The quad certainly looked dead, but it was not buried. As China began to assert itself after the global financial crisis of 2008, the Obama Administration moved the United States away from the idea of shared leadership with China (the notorious G-2) towards a balancing strategy. In 2011, the US announced the idea of a pivot to Asia that involved the revitalisation of America’s Asian alliances and strengthening partnerships with key Asian countries like India and Indonesia.

In Japan, Abe returned to power at the end of 2012 and began an effort to revive the quad. New Delhi, however, seemed reluctant. Having seen the quad disintegrate quickly, New Delhi was content with expanding its trilateral engagement with the US and Japan at one forum, and with Australia and Japan at another. The NDA government discarded the UPA’s defensiveness on multilateral naval exercises — but while it was ready to include Japan in the Malabar exercises, it has not been too eager to bring in Australia, despite repeated requests from Canberra.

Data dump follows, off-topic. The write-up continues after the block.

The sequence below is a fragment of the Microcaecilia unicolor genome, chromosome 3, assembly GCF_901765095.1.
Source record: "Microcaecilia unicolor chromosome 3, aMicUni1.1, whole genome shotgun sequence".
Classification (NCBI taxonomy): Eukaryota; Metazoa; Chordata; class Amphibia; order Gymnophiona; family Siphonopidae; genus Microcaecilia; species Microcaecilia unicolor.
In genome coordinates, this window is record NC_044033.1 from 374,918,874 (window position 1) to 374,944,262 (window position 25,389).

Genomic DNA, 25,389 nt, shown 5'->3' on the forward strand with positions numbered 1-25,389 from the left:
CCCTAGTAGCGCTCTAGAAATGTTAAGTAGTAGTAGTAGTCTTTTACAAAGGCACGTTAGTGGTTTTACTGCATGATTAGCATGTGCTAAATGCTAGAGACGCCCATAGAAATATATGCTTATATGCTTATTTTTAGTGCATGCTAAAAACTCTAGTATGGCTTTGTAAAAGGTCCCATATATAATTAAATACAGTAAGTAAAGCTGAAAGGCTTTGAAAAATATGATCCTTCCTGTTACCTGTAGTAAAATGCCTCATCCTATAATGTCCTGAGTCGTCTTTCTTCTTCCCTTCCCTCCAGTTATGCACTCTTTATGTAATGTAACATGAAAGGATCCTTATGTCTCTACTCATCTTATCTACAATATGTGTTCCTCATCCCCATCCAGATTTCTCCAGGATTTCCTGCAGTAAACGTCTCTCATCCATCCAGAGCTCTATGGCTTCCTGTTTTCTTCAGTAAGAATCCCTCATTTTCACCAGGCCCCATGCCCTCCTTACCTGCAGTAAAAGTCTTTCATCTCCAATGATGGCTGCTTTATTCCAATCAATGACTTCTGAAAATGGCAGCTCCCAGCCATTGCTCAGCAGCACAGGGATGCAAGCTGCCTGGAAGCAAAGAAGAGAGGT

In response to the Japanese proposal to revive the quad, New Delhi has signalled a little more flexibility. In a statement on Friday, the spokesman of the foreign office said “India is open to working with likeminded countries on issues that advance our interests and promote our viewpoint.” The key question, according to the spokesman, is over what the quad does, and how.


India’s issue with the quad, therefore, is no longer about the principle. It is about the purpose and process. The UPA government suggested not participating in the quad was some kind of moralpolitik that was vaguely conflated with the tradition of non-alignment. The Narendra Modi government is no longer defensive. It is saying that New Delhi will sit down with anybody in any kind of forum if that serves India’s national interest.

At the receiving end of Chinese power, Japan thinks it must proactively shape Asian regional environment. As foreign minister Kano put it, “We are in an era when Japan has to exert itself diplomatically by drawing a big strategic picture.”

As a rising power in its own right, New Delhi argues, India must demonstrate the will to influence geopolitical outcomes in Asia and beyond. There is no doubt that the construction of quad will face many challenges, given the deep divisions in all countries on how best to deal with China. There will be differences on setting priorities and allocating resources. Yet, India’s incipient engagement with Japan, America and Australia on the quad agenda suggests that the era when a diffident New Delhi hid behind ideological slogans is now behind us. India is now confident enough to embark on complex geopolitical jousting in Asia.

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(The writer is Director, Carnegie India, New Delhi, and a Contributing Editor on Foreign Policy with The Indian Express)